Workplace

Animal Crossing for work: Is Shopify Party the future of the office?

Shopify built an Animal Crossing-esque internal tool where employees can explore fantastical virtual worlds.

A cluster of avatars on a virtual beach in Shopify Party.

Shopify built an Animal Crossing-esque video game for the office.

Image: Shopify Party

Shopify's solution for video fatigue? Building a free-play, internal game where employees have avatars and can race cars, hop on lily pads and run into caves. The game is called Shopify Party, and it's become the commerce platform's go-to way to make meetings, one-on-ones and other work events more fun.

The idea started with Daniel Beauchamp, a principal engineer, and Byron Delgado, a user experience lead, on the augmented reality/virtual reality team at Shopify. They were growing tired of back-to-back-to-back video calls, and brainstormed ways they could maintain employee interaction but also give people a break from their cameras.

"We built a quick prototype of something we would want to use," Beauchamp said. "And after using it for a little bit, we said, 'Wait a minute, this is actually really fun and provides a good break from the never-ending video call.'"

At first, the pair cast around for existing virtual-reality tools that combated video fatigue. They came up with nothing, except for office-recreation tools that relied heavily on video chat.

So instead, they drew inspiration from video games that exploded in popularity during the pandemic. Animal Crossing, with its cute animals and island paradise, was a helpful foundation. Some Shopify employees were already playing games together, but they had to have the proper devices and installations.

Over three months, they built out the tool, launching companywide in the middle of August. It's still in a beta phase, but Beauchamp wanted to test it out among Shopify at large. "It's too early to talk exactly about how much impact it's had on our employees, but anecdotally the feedback has been really great," Beauchamp said.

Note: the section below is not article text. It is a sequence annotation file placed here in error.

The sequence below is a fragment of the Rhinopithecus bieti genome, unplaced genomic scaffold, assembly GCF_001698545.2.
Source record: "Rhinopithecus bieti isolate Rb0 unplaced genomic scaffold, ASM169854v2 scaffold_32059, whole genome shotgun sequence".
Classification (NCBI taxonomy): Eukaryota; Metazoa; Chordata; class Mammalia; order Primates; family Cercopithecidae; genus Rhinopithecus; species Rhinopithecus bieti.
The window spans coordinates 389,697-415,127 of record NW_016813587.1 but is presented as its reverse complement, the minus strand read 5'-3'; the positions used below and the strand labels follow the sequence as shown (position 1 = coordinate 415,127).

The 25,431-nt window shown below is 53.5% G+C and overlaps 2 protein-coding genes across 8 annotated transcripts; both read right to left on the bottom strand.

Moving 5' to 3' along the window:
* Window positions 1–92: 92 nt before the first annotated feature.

Employees don't need to install anything to access Shopify Party. It's as easy as sharing a link over email or Slack, allowing for casual, impromptu Shopify Party sessions. The company uses it for all kinds of work activities, from onboarding to catch-up meetings. Beauchamp hopes to further "encode Shopify's DNA" into the games, mimicking in-office rituals and processes.

Some people have told Beauchamp that Shopify Party eases anxiety and helps break the ice when participating in a large group discussion. Adam Mosher, a senior project specialist at Shopify, said several team members "have been much more engaged, open and talkative in Shopify Party compared to more traditional remote meetings."

When the game first launched, there was some initial distraction from work activities. "If you invite someone to Shopify Party for a meeting, you need to allocate 15 to 30 minutes for them to customize their avatar," Beauchamp said. Some workers opted to make their avatar their realistic self; some opted to be entirely purple with bat wings.

"There was definitely a period of just discovery," Beauchamp said. "People wanted to see what this world was about."

Rather than being like Mario Kart, with strict rules and a hard start and stop to the game, Shopify Party is a "sandbox encouraging free play," Beauchamp said. You can race cars on a track, or push some tires around. If all you want to do is dance around or hop, you can do that. "Once you've explored the world, you can find your favorite activity or spot in the world to hang out," Beauchamp said.

The goal, Beauchamp said, is to lean more into playfulness than productivity. There are plenty of tools for recreating whiteboards, presentations or meetings. Shopify Party is meant to embody the casual, social aspects of Shopify's work experience — like chatting about your weekend while playing ping pong.

"We had amazing areas in the office to explore and walk around that now are missing from that remote-first life," Beauchamp said. "So Shopify Party is a reimagination of what that can be."

Beauchamp encouraged other engineers out there to build their own interpretations of Shopify Party. "It's benefiting us internally, so there's no reason why it wouldn't benefit others as well," he said. Perhaps the future of remote work is less about Zoom meetings and Slack chats, and more about chatting with co-workers in a fantastical, metaverse version of the office.

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